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New York’s Tax Cheat Haul Has States Eyeing Whistleblower Laws

March 4, 2021, 8:30 PM

New York’s record $105 million fraud settlement against a hedge fund billionaire is sparking renewed interest in aggressive state whistleblower laws to bust tax cheats and replenish coffers emptied by the pandemic.

New York Attorney General Letitia James (D) March 2 announced a settlement with Thomas Sandell and his Sandell Asset Corp. after alleging he employed an aggressive scheme to avoid recognizing $450 million in offshore income for state and city tax purposes. The settlement not only puts more New York financial titans under scrutiny for their tax treatment of offshore management fees, but it makes the use of such whistleblower-prompted suits more enticing for other states.

The huge penalty against a single taxpayer is certain to catch the attention of lawmakers in the District of Columbia, which adopted New York’s model in January, and California and Maryland, which have both considered changes to their false claims laws to address tax frauds, said Dennis Ventry, a professor at the University of California Davis School of Law and a supporter of FCA reforms.

“This recovery demonstrates yet again the wisdom and power of New York’s one-of-a-kind FCA and the law’s ability to encourage courageous whistleblowers to report tax frauds perpetrated against the state,” Ventry said. “Tax cheats are slippery and tax administrators need traditional as well as non-traditional enforcement mechanisms to hold them accountable.”

New York’s settlement is “impressive,” said Maryland Sen. Cory McCray (D), sponsor of S.B. 916, which would create the Whistleblower Reward Program. The proposed law differs from the New York model because it encourages whistleblowers to bring evidence of tax frauds to the state comptroller in return for a portion of any tax settlements won by the state.

“We want to make sure we are incentivizing folks to provide information on tax cheats so we can bring that revenue back to the State of Maryland,” McCray told Bloomberg Tax.

The Sandell settlement is the largest state income tax recovery under New York’s first-in-the-nation false claims law, which explicitly authorizes whistleblowers to file civil actions on behalf of the state alleging tax fraud. With the $105 million collected from Sandell, New York has reached settlements totaling $577.8 million with 21 defendants since amending its False Claims Act in 2010, according to an analysis by the law firm Kirby McInerney LLP.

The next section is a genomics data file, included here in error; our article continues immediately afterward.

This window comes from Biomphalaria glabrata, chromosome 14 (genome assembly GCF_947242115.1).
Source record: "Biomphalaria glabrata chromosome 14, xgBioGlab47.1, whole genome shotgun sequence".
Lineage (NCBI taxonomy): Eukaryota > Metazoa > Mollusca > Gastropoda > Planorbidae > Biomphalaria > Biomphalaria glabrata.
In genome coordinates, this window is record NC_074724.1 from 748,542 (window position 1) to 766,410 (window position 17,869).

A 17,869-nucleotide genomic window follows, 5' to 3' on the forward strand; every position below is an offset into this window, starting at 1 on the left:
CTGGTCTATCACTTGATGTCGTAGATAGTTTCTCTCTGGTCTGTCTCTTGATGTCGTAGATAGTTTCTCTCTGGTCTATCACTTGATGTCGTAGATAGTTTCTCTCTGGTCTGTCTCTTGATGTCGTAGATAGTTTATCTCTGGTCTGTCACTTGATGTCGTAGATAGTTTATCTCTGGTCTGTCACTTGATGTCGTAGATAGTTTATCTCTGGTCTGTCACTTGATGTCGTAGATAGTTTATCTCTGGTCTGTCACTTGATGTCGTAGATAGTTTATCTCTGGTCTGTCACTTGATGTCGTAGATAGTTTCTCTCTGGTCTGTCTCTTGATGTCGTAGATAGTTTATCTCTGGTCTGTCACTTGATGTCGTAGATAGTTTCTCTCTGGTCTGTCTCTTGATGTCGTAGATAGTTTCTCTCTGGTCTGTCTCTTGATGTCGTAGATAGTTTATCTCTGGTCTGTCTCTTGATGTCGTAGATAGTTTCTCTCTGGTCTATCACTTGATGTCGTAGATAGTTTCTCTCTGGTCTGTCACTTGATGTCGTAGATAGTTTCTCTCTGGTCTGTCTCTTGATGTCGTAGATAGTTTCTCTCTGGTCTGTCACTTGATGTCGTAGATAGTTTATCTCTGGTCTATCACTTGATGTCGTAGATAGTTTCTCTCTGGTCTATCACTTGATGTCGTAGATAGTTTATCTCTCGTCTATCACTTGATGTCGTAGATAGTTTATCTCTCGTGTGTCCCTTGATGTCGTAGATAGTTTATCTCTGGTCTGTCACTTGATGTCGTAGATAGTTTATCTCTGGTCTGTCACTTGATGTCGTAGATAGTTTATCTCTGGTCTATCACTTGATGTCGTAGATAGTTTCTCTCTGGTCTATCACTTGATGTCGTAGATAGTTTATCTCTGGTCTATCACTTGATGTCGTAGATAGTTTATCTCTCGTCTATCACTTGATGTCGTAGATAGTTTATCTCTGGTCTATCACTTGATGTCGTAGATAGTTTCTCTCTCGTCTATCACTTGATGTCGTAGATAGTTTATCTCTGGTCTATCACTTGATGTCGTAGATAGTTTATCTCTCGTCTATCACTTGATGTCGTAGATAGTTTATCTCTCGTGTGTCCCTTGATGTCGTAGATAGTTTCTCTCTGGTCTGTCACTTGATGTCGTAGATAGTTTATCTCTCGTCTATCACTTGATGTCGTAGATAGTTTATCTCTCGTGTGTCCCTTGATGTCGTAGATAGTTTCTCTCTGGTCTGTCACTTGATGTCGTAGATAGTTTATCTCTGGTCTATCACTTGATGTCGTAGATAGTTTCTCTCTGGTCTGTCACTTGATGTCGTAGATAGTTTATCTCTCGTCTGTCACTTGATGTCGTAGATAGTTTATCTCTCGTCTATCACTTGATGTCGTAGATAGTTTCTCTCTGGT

Tax Terrorists?

State false claims laws generally permit whistleblowers to step into the shoes of the attorney general and file suits, known as qui tam actions, against parties that knowingly perpetrate fraud against the state. Whistleblowers are motivated by rules permitting judges to award a bounty of between 15% and 30% of any proceeds won, plus attorneys’ fees.

Most state False Claim Acts are modeled after the federal law and exclude tax qui tams. New York and the District of Columbia are the only jurisdictions that explicitly permit them for tax code violations, according to Taxpayers Against Fraud. Illinois, Indiana, and Rhode Island allow actions on some types of tax violations. Delaware, Florida, Hawaii, Nevada, and New Hampshire don’t explicitly deny tax qui tams, creating limited opportunities for tax whistleblowers.

Stephen Kranz, a tax partner in the Washington office of McDermott, Will & Emery and a prominent opponent of state FCAs, said the Sandell case alone is a weak rationale for states to launch tax whistleblower programs. He described false claims plaintiffs and their attorneys as “tax terrorists.”

“They strap the nuclear bomb of the FCA to ordinary tax problems, demand treble damages, and threaten to pull the pin,” Kranz said. “While it is always possible a one-off abuse justifies that type of explosive device, the FCA applies to even run of the mill ambiguous tax questions. That’s just wrong.”